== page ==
These three godly men had no guarantee of God’s deliverance from the fiery furnace. All they had was a clear understanding of right and wrong, of who was God and who was not. They stood because God is God and the golden image was not, and Nebuchadnezzar was not. They stood on principle and in faith that obedience to God and service to God was of more value than their lives. A careful reading of the text would point to Nebuchadnezzar’s arrogant challenge to God as the provocation to God’s miraculous intervention. Many believers before and after have lost their lives in similar situations. This isn’t about miraculous intervention, it’s about standing, regardless of the outcome. The question remains: will you stand?

And yet, if they hadn’t stood they never would have experienced God’s intervention in their lives and in history in such a wonderful way. Not only to be cast into the fiery furnace and survive without even a whiff of smoke, but to be joined in their ‘demise’ by one ‘like a son of the gods’ is more than they could have imagined. The truth of the matter is that many of us will miss out on the extraordinary experience of God because they failed to take a simple stand.

In a godless world with godless leaders and a culture that would drive you to bend the knee to that which is not God the question still remains:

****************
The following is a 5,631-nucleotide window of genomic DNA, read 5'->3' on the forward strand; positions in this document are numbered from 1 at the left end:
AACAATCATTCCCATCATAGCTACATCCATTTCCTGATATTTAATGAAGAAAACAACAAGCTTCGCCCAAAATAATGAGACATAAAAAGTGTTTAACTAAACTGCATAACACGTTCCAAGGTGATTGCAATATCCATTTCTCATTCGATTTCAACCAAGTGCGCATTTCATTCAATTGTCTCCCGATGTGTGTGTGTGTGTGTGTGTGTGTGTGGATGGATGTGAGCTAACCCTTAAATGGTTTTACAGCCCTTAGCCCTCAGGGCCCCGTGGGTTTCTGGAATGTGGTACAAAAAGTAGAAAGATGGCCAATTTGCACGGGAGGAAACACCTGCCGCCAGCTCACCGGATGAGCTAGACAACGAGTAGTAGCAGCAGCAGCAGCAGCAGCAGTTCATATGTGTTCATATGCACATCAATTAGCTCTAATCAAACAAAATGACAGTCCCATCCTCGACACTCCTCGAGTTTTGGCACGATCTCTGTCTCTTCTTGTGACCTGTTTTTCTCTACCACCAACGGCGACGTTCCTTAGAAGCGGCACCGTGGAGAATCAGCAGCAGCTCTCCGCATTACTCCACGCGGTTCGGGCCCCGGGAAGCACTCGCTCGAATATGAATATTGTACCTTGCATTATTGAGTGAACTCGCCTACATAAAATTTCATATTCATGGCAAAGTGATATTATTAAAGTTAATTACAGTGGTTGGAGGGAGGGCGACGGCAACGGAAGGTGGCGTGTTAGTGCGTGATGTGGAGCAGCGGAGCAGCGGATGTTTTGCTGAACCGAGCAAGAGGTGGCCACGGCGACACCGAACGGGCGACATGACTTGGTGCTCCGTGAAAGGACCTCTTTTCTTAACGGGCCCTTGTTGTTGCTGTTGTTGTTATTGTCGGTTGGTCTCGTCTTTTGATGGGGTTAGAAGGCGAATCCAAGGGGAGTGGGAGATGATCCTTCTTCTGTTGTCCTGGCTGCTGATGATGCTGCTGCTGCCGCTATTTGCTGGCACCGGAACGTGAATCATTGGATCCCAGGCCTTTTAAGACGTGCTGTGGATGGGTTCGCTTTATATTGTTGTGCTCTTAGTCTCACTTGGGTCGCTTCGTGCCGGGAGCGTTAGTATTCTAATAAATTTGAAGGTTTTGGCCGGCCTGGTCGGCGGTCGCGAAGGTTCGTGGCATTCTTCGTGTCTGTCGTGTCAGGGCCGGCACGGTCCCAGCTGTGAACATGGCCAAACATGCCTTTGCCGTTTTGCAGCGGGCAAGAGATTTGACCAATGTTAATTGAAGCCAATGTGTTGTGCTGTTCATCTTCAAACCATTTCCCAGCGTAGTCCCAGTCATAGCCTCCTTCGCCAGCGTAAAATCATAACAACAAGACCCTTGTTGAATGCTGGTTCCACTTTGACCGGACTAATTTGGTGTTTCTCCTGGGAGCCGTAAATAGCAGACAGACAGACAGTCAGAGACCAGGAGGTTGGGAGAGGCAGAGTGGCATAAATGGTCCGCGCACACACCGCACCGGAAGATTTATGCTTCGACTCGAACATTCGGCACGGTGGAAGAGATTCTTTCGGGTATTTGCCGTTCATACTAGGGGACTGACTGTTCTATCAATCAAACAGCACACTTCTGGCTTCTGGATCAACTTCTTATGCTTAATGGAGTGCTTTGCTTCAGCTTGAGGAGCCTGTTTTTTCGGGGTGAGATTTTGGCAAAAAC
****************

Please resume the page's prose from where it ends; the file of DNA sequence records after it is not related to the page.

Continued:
Will you stand?

When I fall, I shall rise

We’re told that there are two certainties in this world: death & taxes. I’d like to add another one to that short list: failure! The person who hasn’t failed has done nothing, which, in a sense is in itself a failure. Failure, in reality has its roots in our own origins. We all come from Adam & Eve who first failed by trusting in their own wisdom and disobeying God.

Since then we have seen a series of spectacular failures by the most godly of men: Noah’s drunkenness, Abram’s passing his wife off as his sister, Moses’ murder, Samuel’s failure to discipline his children, Gideon’s idolatry, Samson, David, Solomon and more – all failed. If even the godliest have failed, then what hope have we?

The thing is, it’s when we rely on our own resources instead of God’s that we find those resources to be completely incapable of doing the job.

  • Adam thought he knew best
  • Noah lived through the most evil of days and then let his guard down when there was no-one but him
  • Abram lacked faith
  • Moses wouldn’t wait for God
  • Samuel failed to learn the obvious lesson from Eli and his sons
  • Gideon let fame go to his head
  • David stopped fighting and started sinning
  • Solomon, for all his wisdom couldn’t keep his mind off the women

At least we know that we’re in good company, but that in itself doesn’t help! It’s not really encouraging to know that we can’t avoid failure, but it’s a starting point.

Henry Ford said “Failure is the opportunity to start again more intelligently”

Churchill saw failure as “Another opportunity to get it right”